“The goal is that everything will be done today,” said Beth Dixon. “Our next goal is to install a splash pad.”xxxxxxxxxxxx “We are trying to make our community better one piece at a time,” said Jolene Wright. “If my kids had had a football game today, I would have missed it and I have not missed even one of my sons’ games. That’s how important this is.”

A few of Marengo’s notables came out to help: Miss Lopez, principal of Locust School; Stephanie Keenum, teacher at Marengo Middle School; Mrs. Secor, 3rd grade at Locust School; Alderman Nickki DeBoer and Alderman Mike Miller; Greg Wright, president of School District 165 Board; Rick Czepczynski, of the District 165 School Board; members of the Fire Department and Police Department; Locust School provided breakfast and 4-H Eagles provided lunch.

Early Sunday morning Alderman Mike Miller was on site. He said, “This is a community built playground to keep costs down. We wanted good lighting to cut down vandalism and we wanted the playground near the buildings for our preschoolers. Intren donated $10,000 to make this playground happen and it will be named ‘Intren Playground.’

“We are still waiting for a few pieces to arrive. There will be digger machines for the kids to play with and a piece of the ‘treehouse’ has yet to come. We decided not to wait for them in order to get the playground built.

“Darryl Koeper builds golf courses. He donated his time and equipment. We had to build up the playground area a little and brought in clean fill from the Taco Bell construction site. Real Construction worked with us. Kunde Excavating was here for several nights. Mike Pottinger donated four truckloads of gravel for the sidewalk and called in favors.

“Steve Doyle, a park district employee, is still donating time this morning to complete the area for the community. Everyone pitched in and there were a lot of good comments on the Forum last night.”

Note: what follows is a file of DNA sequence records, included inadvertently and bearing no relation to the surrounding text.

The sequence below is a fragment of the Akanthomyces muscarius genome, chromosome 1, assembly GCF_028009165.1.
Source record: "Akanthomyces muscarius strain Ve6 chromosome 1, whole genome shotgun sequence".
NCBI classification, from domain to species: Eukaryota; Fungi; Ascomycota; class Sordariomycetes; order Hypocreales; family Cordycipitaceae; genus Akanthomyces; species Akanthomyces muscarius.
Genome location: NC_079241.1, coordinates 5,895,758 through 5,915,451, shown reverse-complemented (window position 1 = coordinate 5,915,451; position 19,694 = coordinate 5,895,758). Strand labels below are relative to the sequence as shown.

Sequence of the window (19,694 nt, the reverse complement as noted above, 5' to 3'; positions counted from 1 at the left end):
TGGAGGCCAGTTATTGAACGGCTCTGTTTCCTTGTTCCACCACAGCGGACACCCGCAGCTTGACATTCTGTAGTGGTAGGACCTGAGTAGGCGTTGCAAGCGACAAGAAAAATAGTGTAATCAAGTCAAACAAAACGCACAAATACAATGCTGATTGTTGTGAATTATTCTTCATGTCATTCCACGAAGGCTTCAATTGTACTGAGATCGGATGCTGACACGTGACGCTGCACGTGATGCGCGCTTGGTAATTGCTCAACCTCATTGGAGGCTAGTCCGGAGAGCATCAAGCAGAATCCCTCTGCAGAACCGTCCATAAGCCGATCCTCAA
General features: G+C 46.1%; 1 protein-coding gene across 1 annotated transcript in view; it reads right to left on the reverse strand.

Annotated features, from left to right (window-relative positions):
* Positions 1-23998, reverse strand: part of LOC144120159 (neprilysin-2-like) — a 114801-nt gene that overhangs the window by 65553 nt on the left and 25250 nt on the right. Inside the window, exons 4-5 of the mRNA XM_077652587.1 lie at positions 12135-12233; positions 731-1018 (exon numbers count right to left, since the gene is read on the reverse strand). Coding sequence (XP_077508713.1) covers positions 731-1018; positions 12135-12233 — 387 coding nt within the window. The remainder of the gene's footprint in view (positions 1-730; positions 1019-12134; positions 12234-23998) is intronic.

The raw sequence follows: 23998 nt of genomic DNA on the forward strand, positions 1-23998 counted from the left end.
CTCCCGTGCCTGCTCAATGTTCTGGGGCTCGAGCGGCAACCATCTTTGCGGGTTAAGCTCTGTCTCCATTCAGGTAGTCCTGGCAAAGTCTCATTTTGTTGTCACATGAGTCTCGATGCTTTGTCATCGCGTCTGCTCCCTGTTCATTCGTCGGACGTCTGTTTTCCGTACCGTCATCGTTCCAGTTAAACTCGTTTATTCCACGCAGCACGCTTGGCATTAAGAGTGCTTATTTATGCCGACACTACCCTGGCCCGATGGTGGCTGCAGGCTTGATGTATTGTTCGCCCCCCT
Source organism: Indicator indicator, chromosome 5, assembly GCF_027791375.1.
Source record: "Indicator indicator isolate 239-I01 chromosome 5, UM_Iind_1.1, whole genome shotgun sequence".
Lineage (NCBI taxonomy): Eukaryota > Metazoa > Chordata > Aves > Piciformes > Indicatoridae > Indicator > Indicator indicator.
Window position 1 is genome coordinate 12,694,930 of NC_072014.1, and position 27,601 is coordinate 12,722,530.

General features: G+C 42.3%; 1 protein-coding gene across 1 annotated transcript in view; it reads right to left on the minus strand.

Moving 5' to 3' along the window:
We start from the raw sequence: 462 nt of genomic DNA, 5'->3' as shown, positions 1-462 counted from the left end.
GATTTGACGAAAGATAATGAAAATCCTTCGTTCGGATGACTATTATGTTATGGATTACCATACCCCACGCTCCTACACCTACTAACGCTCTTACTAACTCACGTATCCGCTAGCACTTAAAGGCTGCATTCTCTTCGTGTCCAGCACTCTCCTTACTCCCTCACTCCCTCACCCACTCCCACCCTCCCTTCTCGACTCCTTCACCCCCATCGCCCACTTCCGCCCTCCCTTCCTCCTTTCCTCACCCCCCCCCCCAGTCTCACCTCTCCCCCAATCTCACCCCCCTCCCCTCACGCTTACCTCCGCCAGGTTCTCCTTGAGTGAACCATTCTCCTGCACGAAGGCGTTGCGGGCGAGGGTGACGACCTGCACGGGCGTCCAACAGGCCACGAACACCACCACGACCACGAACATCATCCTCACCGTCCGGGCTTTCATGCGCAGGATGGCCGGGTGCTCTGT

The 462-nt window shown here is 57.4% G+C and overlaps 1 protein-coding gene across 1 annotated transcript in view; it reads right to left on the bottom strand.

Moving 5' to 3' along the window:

Further information can be found online at www. marengoparkdistrict.org.

   
                                                                    
            

As I was reading through Let’s Go by Wayne Pierce, which is a book about the history of the 325th Glider Infantry during WWII, a name I recognized appeared: Lt. Clarence Knutson. I ‘ve written stories about Knutson and his brother, Marine Private Charles Knutson, who both were killed in action. My only sources for these stories were old newspaper articles. Pierce furnished me with contact information for Karen (Knutson) Cini, who is Clarence’s daughter. Karen and I have corresponded since my initial contact in 2004. I would like to thank her for sharing about her father.

This stone marks the grave of Sidney Babcock, a private in the 15th Illinois Infantry. Sidney was too sick to travel and was left at the train depot in Keokuk, Iowa, where he subsequently died in a hospital.

The sacrifices of many local soldiers fade from the memories of local communities. Every once in a while the dust gets blown off the pages of some old newspaper or diary and the sacrifices of these warriors of yesteryear are revealed. I found two such stories while scouring obscure issues of the Marengo Journal from the year 1861. The first of these two experiences, the drowning of Charles Morris of the 15th Illinois Infantry in the Pecatonica River in Freeport, Illinois, was related to readers in last month’s issue of the Marengo-Union Times.